“So it’s very much a holistic environment in the cultural sense where it’s blended into the program and it’s not really like it’s forced on anybody. It’s a part of how things run.”
After 22 years, the Head Start program in Dauphin has graduated almost a generation of children. It also runs the provincial Seeds of Empathy program and currently, Demeria said, graduates of the Head Start program are participating with their babies.
“So we are having graduates come back and be involved in the program now. This is like one big family,” she added.
Little Steps has several strong partnerships within the community, Demeria noted, serving as a practicum site for many programs at Parkland Campus of Assiniboine Community College, as well as a volunteer credit site for the Dauphin Regional Comprehensive Secondary School.
For the first time ever, she said, Little Steps received provincial funding through an early learning and child care operating grant.
“We had never before received any money from the province, as we were under an exemption, because we are funded by the federal government. So that was a huge step for us this past year. It had to do a lot with the bilateral agreement on the early learning and childcare that was announced in February,” Demeria explained.
As she contemplates Little Steps’ 22 years in the community, Demeria noted there is a lot to be proud of.
“It’s such a long running program and our staff are passionate about what they do. We haven’t had a staff change over here since the fall of 2015,” she added.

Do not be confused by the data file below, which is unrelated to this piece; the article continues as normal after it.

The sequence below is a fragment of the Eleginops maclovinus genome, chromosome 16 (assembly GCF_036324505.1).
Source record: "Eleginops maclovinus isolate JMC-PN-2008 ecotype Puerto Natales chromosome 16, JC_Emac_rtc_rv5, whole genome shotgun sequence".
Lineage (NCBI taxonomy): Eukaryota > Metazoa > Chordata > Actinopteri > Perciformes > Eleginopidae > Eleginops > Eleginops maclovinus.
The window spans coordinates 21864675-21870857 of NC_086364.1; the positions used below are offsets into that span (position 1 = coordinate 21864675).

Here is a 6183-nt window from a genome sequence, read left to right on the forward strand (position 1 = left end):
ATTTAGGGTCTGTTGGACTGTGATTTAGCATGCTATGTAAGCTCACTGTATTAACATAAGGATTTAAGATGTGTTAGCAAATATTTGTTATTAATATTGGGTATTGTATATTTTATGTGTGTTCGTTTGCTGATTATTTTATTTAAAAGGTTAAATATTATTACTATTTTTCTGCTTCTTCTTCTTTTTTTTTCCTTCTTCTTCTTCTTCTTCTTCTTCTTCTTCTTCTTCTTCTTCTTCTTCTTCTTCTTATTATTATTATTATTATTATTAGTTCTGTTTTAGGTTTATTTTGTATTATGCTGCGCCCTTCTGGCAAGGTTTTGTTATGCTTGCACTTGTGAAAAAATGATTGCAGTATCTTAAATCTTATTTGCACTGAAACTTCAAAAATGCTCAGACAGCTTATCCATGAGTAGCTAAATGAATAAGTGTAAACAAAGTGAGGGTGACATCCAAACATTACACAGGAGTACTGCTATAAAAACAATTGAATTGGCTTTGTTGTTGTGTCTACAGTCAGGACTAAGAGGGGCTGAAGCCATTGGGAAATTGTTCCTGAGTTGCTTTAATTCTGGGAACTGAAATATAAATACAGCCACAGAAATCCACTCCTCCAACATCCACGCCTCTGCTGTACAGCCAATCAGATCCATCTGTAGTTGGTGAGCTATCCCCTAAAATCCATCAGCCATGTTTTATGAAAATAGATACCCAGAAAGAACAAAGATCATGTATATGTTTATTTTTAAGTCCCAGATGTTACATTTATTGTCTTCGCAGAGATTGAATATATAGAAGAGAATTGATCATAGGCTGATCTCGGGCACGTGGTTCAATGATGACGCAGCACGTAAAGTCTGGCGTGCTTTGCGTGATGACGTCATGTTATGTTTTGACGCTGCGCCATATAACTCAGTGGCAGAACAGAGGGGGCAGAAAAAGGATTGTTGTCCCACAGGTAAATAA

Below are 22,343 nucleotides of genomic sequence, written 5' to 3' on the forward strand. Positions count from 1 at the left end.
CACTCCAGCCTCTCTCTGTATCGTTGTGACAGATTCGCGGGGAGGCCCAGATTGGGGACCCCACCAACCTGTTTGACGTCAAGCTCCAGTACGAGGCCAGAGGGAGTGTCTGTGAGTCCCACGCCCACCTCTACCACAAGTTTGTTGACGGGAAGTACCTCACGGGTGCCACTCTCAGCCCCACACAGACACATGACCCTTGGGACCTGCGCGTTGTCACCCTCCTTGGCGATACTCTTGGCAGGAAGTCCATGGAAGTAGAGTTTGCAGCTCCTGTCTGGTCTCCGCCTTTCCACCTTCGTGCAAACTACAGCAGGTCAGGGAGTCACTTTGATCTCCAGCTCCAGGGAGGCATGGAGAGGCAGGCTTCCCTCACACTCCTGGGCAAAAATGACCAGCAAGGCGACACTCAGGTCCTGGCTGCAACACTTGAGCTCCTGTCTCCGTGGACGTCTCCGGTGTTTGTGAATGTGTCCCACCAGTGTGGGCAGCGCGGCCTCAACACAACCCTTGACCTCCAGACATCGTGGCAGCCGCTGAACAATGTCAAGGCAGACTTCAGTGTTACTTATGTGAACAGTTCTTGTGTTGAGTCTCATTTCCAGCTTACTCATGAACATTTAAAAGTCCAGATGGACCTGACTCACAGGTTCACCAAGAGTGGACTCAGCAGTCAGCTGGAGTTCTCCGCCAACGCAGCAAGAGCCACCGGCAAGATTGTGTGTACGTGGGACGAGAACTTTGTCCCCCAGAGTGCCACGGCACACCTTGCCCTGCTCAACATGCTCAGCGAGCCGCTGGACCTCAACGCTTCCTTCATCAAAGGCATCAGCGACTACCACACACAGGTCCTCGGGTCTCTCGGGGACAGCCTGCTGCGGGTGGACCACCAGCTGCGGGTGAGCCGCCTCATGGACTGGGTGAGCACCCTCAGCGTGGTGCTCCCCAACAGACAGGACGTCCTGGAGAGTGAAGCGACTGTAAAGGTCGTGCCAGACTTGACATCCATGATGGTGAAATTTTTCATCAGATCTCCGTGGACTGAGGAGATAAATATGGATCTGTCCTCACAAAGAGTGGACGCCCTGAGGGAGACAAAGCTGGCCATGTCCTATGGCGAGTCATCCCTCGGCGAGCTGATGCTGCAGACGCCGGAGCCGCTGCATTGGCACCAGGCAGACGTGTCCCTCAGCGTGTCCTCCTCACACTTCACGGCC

With funding for capital asset enhancements, Little Steps plans to erect a teepee in its playground to add to its cultural setting and provide a space for teaching to take place.
Without an increase in federal funding, Demeria said, there is no way to expand the number of children that participate in Little Steps, adding with the number of children on the wait list, Dauphin could operate an entire second Head Start program.
Demeria understands the value of the program, as she put all her children through Little Steps.
“And being a former parent and starting out that way and then working my way into the system and through the jobs here, I know what Head Start does for families,” she said.
“It empowers families to be able to have self-esteem and be able to go out into the community with the feeling of their cultural identity being sound. And I find that, even for myself, I wasn’t much into my culture before I came into the program and it really helped me discover my identity through my culture by being involved with the program, through the practices of introducing the medicines and just the general teachings that the families experience while they’re here through the base of the culture.”
Demeria has been a Head Start staff member since 2007, when she began working with the children for eight years, then taking the co-ordinator position four years ago.

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M. A. Nyquist
REPORTER